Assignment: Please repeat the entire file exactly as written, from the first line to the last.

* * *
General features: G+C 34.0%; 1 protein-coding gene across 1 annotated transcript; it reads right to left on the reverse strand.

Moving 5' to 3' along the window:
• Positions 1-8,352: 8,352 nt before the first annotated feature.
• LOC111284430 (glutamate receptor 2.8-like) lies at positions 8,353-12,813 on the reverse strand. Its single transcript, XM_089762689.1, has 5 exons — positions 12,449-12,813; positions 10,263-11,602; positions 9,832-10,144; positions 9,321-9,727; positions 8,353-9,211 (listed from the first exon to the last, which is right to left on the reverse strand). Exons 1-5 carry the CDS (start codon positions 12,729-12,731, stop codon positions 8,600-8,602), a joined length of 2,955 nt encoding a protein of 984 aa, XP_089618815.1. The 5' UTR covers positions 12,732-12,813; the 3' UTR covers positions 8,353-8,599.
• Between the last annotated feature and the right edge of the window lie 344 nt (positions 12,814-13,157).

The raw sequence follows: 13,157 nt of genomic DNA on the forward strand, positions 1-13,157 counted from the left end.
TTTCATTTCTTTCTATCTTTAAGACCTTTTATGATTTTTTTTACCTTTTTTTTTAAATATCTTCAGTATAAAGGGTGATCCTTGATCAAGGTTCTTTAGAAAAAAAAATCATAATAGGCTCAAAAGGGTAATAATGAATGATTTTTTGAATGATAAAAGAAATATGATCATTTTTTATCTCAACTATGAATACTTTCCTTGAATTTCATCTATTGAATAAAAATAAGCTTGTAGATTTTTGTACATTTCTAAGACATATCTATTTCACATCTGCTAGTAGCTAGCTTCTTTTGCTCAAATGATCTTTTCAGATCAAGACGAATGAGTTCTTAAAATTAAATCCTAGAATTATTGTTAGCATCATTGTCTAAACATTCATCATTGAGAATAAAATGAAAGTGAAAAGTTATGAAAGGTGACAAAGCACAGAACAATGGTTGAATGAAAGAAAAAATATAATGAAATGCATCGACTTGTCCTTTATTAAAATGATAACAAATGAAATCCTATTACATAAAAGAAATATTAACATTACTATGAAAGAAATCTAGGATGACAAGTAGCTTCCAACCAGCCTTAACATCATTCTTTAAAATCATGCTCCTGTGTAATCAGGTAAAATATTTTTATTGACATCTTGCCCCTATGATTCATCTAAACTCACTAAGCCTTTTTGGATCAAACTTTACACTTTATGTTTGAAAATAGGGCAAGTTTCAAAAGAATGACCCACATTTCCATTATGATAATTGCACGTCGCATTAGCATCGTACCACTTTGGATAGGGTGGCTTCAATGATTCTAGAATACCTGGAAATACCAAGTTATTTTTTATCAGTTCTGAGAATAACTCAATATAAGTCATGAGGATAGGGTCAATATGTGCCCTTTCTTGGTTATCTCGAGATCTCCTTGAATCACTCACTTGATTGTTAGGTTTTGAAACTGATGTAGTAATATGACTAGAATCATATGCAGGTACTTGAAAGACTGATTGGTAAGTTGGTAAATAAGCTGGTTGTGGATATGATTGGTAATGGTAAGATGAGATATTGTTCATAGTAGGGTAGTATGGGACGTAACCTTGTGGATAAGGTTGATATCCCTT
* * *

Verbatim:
General features: G+C 34.0%; 1 protein-coding gene across 1 annotated transcript; it reads right to left on the reverse strand.

Moving 5' to 3' along the window:
• Positions 1-8,352: 8,352 nt before the first annotated feature.
• LOC111284430 (glutamate receptor 2.8-like) lies at positions 8,353-12,813 on the reverse strand. Its single transcript, XM_089762689.1, has 5 exons — positions 12,449-12,813; positions 10,263-11,602; positions 9,832-10,144; positions 9,321-9,727; positions 8,353-9,211 (listed from the first exon to the last, which is right to left on the reverse strand). Exons 1-5 carry the CDS (start codon positions 12,729-12,731, stop codon positions 8,600-8,602), a joined length of 2,955 nt encoding a protein of 984 aa, XP_089618815.1. The 5' UTR covers positions 12,732-12,813; the 3' UTR covers positions 8,353-8,599.
• Between the last annotated feature and the right edge of the window lie 344 nt (positions 12,814-13,157).

The raw sequence follows: 13,157 nt of genomic DNA on the forward strand, positions 1-13,157 counted from the left end.
TTTCATTTCTTTCTATCTTTAAGACCTTTTATGATTTTTTTTACCTTTTTTTTTAAATATCTTCAGTATAAAGGGTGATCCTTGATCAAGGTTCTTTAGAAAAAAAAATCATAATAGGCTCAAAAGGGTAATAATGAATGATTTTTTGAATGATAAAAGAAATATGATCATTTTTTATCTCAACTATGAATACTTTCCTTGAATTTCATCTATTGAATAAAAATAAGCTTGTAGATTTTTGTACATTTCTAAGACATATCTATTTCACATCTGCTAGTAGCTAGCTTCTTTTGCTCAAATGATCTTTTCAGATCAAGACGAATGAGTTCTTAAAATTAAATCCTAGAATTATTGTTAGCATCATTGTCTAAACATTCATCATTGAGAATAAAATGAAAGTGAAAAGTTATGAAAGGTGACAAAGCACAGAACAATGGTTGAATGAAAGAAAAAATATAATGAAATGCATCGACTTGTCCTTTATTAAAATGATAACAAATGAAATCCTATTACATAAAAGAAATATTAACATTACTATGAAAGAAATCTAGGATGACAAGTAGCTTCCAACCAGCCTTAACATCATTCTTTAAAATCATGCTCCTGTGTAATCAGGTAAAATATTTTTATTGACATCTTGCCCCTATGATTCATCTAAACTCACTAAGCCTTTTTGGATCAAACTTTACACTTTATGTTTGAAAATAGGGCAAGTTTCAAAAGAATGACCCACATTTCCATTATGATAATTGCACGTCGCATTAGCATCGTACCACTTTGGATAGGGTGGCTTCAATGATTCTAGAATACCTGGAAATACCAAGTTATTTTTTATCAGTTCTGAGAATAACTCAATATAAGTCATGAGGATAGGGTCAATATGTGCCCTTTCTTGGTTATCTCGAGATCTCCTTGAATCACTCACTTGATTGTTAGGTTTTGAAACTGATGTAGTAATATGACTAGAATCATATGCAGGTACTTGAAAGACTGATTGGTAAGTTGGTAAATAAGCTGGTTGTGGATATGATTGGTAATGGTAAGATGAGATATTGTTCATAGTAGGGTAGTATGGGACGTAACCTTGTGGATAAGGTTGATATCCCTT